“My job forces me to spend long hours at our various county parks, libraries, and museums.

“In the summer, I often have to spend several day on the beach hunting for shells and rocks.

“In fall, I am forced on leaf-hunting expeditions. I need to be an expert in wildlife behavior and identification, bug catching, and lizard snatching.

“I am a home-schooling ‘Nana’ to my 4- and 6-year-old grandsons. I quit a well paying job with wonderful benefits to be home fulltime when my first grandson was 3 months old. They feed my soul and fill my heart.

“Money? Nice, but nothing makes me as happy, and tired, as spending the day with my grandkids.

“I usually get a smile from my formerly grumpy in-line-companion.”

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From Dick Birney: “Ventura YMCA, Lakers win or L.”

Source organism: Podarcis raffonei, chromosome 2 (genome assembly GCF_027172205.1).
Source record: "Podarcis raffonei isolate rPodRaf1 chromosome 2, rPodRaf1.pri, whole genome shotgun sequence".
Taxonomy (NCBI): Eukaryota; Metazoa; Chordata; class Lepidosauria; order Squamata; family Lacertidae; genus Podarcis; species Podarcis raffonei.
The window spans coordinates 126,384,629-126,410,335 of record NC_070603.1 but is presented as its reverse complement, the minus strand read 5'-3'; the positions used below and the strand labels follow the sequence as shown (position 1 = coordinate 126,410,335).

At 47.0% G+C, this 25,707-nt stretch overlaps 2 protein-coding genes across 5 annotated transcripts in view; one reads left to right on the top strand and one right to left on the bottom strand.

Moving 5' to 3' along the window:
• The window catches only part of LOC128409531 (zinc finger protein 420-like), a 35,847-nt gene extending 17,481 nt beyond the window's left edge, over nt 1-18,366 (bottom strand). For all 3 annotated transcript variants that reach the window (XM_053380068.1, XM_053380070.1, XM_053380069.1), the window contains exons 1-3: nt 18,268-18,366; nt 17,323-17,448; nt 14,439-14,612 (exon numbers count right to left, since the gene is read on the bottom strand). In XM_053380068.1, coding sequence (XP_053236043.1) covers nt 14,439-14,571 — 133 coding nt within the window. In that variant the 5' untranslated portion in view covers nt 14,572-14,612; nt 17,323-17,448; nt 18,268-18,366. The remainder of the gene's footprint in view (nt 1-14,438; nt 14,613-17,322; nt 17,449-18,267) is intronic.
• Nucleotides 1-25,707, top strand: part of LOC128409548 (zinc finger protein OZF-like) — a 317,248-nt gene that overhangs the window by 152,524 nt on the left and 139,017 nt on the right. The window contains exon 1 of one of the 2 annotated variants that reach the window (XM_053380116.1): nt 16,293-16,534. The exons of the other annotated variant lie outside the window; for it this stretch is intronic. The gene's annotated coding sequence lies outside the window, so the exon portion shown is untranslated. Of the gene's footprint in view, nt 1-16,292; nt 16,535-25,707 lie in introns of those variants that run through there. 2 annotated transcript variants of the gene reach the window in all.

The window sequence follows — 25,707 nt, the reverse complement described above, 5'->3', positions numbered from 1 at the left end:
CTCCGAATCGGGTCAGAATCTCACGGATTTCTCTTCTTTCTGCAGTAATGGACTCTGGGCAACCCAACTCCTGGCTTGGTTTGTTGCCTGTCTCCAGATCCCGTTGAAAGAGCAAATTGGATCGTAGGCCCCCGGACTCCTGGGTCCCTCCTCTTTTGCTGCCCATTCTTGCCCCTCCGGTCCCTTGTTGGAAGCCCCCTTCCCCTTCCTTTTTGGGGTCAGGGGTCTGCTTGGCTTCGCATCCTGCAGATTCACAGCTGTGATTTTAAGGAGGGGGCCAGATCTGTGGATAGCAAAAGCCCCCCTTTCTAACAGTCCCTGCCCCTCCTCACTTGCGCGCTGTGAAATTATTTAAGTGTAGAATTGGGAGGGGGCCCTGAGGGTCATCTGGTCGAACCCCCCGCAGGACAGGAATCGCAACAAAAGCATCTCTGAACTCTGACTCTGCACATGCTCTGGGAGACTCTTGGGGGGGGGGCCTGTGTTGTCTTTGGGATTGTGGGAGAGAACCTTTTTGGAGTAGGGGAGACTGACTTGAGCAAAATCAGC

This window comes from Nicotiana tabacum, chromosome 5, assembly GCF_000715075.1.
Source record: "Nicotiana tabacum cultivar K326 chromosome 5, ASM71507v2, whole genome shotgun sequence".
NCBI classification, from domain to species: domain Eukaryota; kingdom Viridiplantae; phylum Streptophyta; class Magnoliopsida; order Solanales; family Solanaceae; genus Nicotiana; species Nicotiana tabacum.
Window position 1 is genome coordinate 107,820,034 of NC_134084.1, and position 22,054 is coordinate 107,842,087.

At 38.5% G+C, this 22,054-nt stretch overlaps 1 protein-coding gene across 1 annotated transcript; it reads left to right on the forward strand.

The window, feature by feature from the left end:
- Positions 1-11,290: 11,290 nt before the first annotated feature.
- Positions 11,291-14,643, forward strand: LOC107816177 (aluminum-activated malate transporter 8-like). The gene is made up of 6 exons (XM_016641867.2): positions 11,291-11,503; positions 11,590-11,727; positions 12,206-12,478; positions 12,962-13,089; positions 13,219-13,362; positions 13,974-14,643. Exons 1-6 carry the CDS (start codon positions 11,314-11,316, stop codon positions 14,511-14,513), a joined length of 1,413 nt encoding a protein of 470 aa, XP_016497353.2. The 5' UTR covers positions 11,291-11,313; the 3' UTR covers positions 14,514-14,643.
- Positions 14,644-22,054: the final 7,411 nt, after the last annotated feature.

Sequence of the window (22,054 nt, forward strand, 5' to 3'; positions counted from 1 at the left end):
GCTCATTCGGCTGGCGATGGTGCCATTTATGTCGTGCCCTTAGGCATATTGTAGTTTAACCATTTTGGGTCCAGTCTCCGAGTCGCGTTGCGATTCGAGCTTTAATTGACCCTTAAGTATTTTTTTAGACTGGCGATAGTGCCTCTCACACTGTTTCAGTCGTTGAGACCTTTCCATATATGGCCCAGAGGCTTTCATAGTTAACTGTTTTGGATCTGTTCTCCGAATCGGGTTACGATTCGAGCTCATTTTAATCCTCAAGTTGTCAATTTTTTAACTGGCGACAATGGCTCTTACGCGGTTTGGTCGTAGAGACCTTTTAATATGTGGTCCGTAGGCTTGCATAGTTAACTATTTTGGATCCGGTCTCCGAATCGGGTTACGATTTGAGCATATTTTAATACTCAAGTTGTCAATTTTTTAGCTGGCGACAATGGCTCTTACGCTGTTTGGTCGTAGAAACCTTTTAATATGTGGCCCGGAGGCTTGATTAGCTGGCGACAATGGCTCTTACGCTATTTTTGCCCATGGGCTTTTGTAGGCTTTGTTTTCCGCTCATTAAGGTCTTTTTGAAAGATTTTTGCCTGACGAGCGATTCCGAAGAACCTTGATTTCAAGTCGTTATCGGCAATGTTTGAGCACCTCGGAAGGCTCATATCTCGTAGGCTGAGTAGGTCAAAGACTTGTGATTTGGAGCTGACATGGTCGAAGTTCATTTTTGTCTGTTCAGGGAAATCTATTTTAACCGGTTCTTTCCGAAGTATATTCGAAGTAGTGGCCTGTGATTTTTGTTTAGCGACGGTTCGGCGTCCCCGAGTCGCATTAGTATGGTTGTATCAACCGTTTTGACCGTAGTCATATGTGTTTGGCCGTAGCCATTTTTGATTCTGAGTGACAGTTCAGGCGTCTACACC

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From Lauren Siegel Estilow: “There are no bad days, there are only bad moments in a day. I try to be thankful for the small things – they’re everywhere, if you look.”

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From Karen Biedebach-Berry: “Glassy surf at Pierpont Beach, VHS class reunions – Class of ’82 still alive and strong – Monday Night Football anthem.

“My husband, Andy, added these two: first ice-cold beer after giving it up for Lent, Yosemite National Park any day of the year!”

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From Christy Cantrell, with a gorgeous photo accompanying her gratitude: “Hawk sighting in Camarillo.”

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From Sheila Smith: “Since (your column) started at the Post Office, the Jaime Escalante stamps and how far that stamp can take your message!”

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From a reader asking to be identified as “Dave from Newbury Park”, a not-so-small gratitude: “I’ve been battling cancer the past 1.5 years. It’s hard for me to not get depressed about my cancer, but we really do have many things to be grateful for.

“I’m 57 and there’s a 50-percent chance my cancer will return in the next year or two. For now, I’m trying to enjoy the small pleasures you wrote about.